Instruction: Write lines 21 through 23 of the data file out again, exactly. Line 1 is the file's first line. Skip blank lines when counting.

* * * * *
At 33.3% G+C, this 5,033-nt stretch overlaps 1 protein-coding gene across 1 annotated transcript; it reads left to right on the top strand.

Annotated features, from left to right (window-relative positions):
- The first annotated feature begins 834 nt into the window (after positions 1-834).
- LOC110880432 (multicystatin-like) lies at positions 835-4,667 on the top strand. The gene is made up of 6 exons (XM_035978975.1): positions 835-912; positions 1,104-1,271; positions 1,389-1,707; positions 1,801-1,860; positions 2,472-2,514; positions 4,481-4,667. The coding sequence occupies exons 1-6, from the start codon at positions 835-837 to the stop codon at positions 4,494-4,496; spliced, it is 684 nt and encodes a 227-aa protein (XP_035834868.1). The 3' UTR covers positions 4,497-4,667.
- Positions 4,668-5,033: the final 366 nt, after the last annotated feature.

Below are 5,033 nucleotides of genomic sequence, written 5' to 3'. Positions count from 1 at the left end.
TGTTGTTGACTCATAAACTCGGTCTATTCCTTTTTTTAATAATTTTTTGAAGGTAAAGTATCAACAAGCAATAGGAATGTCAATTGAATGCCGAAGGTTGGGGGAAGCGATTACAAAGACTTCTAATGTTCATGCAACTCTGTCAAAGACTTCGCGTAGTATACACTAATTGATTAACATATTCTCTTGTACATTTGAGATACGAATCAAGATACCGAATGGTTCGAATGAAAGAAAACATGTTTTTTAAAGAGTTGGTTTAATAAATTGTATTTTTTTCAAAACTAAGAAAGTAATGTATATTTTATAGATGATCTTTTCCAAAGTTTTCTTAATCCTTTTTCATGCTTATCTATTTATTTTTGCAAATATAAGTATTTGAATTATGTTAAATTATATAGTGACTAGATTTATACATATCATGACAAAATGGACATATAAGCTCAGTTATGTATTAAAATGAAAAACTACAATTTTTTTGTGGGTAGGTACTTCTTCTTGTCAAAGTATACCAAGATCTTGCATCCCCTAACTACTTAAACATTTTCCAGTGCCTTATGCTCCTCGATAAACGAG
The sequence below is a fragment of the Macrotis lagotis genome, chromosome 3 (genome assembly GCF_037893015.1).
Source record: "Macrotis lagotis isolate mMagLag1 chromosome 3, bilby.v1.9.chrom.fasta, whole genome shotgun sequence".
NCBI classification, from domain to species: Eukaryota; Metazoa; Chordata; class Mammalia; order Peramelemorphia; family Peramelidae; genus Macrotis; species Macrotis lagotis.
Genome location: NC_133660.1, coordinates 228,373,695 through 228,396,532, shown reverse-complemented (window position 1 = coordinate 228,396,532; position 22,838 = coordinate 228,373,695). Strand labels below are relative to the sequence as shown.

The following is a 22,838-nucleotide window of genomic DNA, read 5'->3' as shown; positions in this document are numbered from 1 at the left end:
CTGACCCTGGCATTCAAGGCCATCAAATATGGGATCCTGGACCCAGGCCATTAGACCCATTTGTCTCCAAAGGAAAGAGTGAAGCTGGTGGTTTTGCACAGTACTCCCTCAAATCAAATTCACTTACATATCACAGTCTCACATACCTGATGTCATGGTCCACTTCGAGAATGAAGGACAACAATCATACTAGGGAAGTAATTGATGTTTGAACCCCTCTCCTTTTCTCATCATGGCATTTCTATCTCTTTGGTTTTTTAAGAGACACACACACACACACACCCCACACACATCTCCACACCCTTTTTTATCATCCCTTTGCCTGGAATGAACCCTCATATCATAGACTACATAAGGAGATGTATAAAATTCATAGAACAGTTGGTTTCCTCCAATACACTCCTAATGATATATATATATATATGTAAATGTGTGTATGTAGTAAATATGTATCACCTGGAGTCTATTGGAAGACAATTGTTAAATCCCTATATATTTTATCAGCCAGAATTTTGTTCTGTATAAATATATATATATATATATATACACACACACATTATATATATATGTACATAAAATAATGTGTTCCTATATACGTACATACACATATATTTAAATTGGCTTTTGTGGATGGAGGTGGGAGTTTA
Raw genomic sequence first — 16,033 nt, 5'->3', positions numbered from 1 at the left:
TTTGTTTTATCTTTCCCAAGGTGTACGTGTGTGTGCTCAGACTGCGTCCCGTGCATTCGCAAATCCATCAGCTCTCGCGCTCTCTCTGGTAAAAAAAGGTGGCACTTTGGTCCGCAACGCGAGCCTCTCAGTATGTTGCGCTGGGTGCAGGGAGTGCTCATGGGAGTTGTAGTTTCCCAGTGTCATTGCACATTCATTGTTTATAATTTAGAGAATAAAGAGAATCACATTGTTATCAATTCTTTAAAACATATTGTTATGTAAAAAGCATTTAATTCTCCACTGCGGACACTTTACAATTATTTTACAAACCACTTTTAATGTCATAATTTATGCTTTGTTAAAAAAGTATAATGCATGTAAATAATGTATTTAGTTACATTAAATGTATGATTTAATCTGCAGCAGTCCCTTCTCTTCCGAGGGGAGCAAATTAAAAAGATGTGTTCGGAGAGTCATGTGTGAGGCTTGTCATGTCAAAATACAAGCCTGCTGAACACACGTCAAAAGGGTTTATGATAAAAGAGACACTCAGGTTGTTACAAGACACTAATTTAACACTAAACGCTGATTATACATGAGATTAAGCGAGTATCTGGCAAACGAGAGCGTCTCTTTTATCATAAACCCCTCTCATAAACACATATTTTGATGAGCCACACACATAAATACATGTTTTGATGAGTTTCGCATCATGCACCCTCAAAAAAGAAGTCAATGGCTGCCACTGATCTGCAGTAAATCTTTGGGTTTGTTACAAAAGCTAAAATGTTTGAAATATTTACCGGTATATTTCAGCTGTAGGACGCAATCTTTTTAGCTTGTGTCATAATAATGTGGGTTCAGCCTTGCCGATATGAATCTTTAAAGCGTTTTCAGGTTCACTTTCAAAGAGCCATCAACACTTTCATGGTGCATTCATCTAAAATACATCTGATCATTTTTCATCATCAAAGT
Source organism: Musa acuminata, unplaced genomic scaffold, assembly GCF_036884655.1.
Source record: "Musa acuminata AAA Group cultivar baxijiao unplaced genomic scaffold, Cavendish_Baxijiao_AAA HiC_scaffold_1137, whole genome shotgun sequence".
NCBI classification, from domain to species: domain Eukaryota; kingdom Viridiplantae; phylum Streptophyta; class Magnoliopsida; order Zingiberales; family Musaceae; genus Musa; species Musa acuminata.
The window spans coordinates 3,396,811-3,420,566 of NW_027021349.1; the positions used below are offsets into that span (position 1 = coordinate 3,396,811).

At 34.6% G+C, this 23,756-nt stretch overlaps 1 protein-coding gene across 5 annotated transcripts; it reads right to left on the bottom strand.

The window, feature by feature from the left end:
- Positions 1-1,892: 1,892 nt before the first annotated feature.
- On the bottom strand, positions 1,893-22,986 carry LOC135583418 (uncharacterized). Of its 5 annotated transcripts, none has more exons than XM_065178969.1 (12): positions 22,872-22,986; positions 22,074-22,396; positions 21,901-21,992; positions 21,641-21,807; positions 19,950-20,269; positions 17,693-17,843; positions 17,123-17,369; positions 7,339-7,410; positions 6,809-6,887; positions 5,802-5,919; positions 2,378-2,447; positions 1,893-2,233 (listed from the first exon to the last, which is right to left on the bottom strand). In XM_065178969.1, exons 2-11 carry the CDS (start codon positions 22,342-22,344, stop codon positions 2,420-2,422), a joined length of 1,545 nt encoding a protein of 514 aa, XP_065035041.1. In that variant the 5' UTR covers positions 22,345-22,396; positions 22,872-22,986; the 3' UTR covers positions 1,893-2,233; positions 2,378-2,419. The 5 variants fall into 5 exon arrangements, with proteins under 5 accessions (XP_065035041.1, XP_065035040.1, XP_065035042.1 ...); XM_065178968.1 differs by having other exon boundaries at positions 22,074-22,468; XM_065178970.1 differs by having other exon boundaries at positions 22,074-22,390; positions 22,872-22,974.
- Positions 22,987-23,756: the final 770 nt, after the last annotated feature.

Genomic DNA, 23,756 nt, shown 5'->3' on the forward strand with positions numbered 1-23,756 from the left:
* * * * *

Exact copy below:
The window, feature by feature from the left end:
- Positions 1-1,892: 1,892 nt before the first annotated feature.
- On the bottom strand, positions 1,893-22,986 carry LOC135583418 (uncharacterized). Of its 5 annotated transcripts, none has more exons than XM_065178969.1 (12): positions 22,872-22,986; positions 22,074-22,396; positions 21,901-21,992; positions 21,641-21,807; positions 19,950-20,269; positions 17,693-17,843; positions 17,123-17,369; positions 7,339-7,410; positions 6,809-6,887; positions 5,802-5,919; positions 2,378-2,447; positions 1,893-2,233 (listed from the first exon to the last, which is right to left on the bottom strand). In XM_065178969.1, exons 2-11 carry the CDS (start codon positions 22,342-22,344, stop codon positions 2,420-2,422), a joined length of 1,545 nt encoding a protein of 514 aa, XP_065035041.1. In that variant the 5' UTR covers positions 22,345-22,396; positions 22,872-22,986; the 3' UTR covers positions 1,893-2,233; positions 2,378-2,419. The 5 variants fall into 5 exon arrangements, with proteins under 5 accessions (XP_065035041.1, XP_065035040.1, XP_065035042.1 ...); XM_065178968.1 differs by having other exon boundaries at positions 22,074-22,468; XM_065178970.1 differs by having other exon boundaries at positions 22,074-22,390; positions 22,872-22,974.